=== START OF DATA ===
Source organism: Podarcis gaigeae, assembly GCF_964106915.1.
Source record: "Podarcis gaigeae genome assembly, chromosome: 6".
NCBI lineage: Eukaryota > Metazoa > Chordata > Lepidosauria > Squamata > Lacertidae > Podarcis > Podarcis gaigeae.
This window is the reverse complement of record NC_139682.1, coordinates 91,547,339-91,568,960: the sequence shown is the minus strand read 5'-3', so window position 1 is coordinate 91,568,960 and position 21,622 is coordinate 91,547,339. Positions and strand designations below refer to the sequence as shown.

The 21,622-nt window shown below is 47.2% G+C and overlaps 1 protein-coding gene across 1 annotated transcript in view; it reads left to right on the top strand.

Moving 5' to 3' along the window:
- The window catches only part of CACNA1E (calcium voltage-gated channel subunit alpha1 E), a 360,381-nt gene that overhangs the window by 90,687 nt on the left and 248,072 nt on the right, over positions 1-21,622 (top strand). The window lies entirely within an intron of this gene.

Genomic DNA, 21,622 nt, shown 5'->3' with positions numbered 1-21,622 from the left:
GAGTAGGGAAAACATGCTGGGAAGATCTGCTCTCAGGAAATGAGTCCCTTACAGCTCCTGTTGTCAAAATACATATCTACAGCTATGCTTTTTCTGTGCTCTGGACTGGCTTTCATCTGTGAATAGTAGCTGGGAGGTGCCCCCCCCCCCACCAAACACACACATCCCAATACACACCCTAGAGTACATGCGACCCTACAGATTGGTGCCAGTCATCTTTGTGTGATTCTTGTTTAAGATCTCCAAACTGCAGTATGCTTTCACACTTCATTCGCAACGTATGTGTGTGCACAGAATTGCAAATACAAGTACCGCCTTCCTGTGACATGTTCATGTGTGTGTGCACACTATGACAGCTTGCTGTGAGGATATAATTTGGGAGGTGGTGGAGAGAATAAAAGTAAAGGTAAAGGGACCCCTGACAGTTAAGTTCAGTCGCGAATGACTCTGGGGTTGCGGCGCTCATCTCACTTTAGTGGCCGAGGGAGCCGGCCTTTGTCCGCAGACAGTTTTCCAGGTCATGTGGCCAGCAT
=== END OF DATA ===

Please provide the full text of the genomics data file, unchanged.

Source organism: Podarcis gaigeae, assembly GCF_964106915.1.
Source record: "Podarcis gaigeae genome assembly, chromosome: 6".
NCBI lineage: Eukaryota > Metazoa > Chordata > Lepidosauria > Squamata > Lacertidae > Podarcis > Podarcis gaigeae.
This window is the reverse complement of record NC_139682.1, coordinates 91,547,339-91,568,960: the sequence shown is the minus strand read 5'-3', so window position 1 is coordinate 91,568,960 and position 21,622 is coordinate 91,547,339. Positions and strand designations below refer to the sequence as shown.

The 21,622-nt window shown below is 47.2% G+C and overlaps 1 protein-coding gene across 1 annotated transcript in view; it reads left to right on the top strand.

Moving 5' to 3' along the window:
- The window catches only part of CACNA1E (calcium voltage-gated channel subunit alpha1 E), a 360,381-nt gene that overhangs the window by 90,687 nt on the left and 248,072 nt on the right, over positions 1-21,622 (top strand). The window lies entirely within an intron of this gene.

Genomic DNA, 21,622 nt, shown 5'->3' with positions numbered 1-21,622 from the left:
GAGTAGGGAAAACATGCTGGGAAGATCTGCTCTCAGGAAATGAGTCCCTTACAGCTCCTGTTGTCAAAATACATATCTACAGCTATGCTTTTTCTGTGCTCTGGACTGGCTTTCATCTGTGAATAGTAGCTGGGAGGTGCCCCCCCCCCCACCAAACACACACATCCCAATACACACCCTAGAGTACATGCGACCCTACAGATTGGTGCCAGTCATCTTTGTGTGATTCTTGTTTAAGATCTCCAAACTGCAGTATGCTTTCACACTTCATTCGCAACGTATGTGTGTGCACAGAATTGCAAATACAAGTACCGCCTTCCTGTGACATGTTCATGTGTGTGTGCACACTATGACAGCTTGCTGTGAGGATATAATTTGGGAGGTGGTGGAGAGAATAAAAGTAAAGGTAAAGGGACCCCTGACAGTTAAGTTCAGTCGCGAATGACTCTGGGGTTGCGGCGCTCATCTCACTTTAGTGGCCGAGGGAGCCGGCCTTTGTCCGCAGACAGTTTTCCAGGTCATGTGGCCAGCAT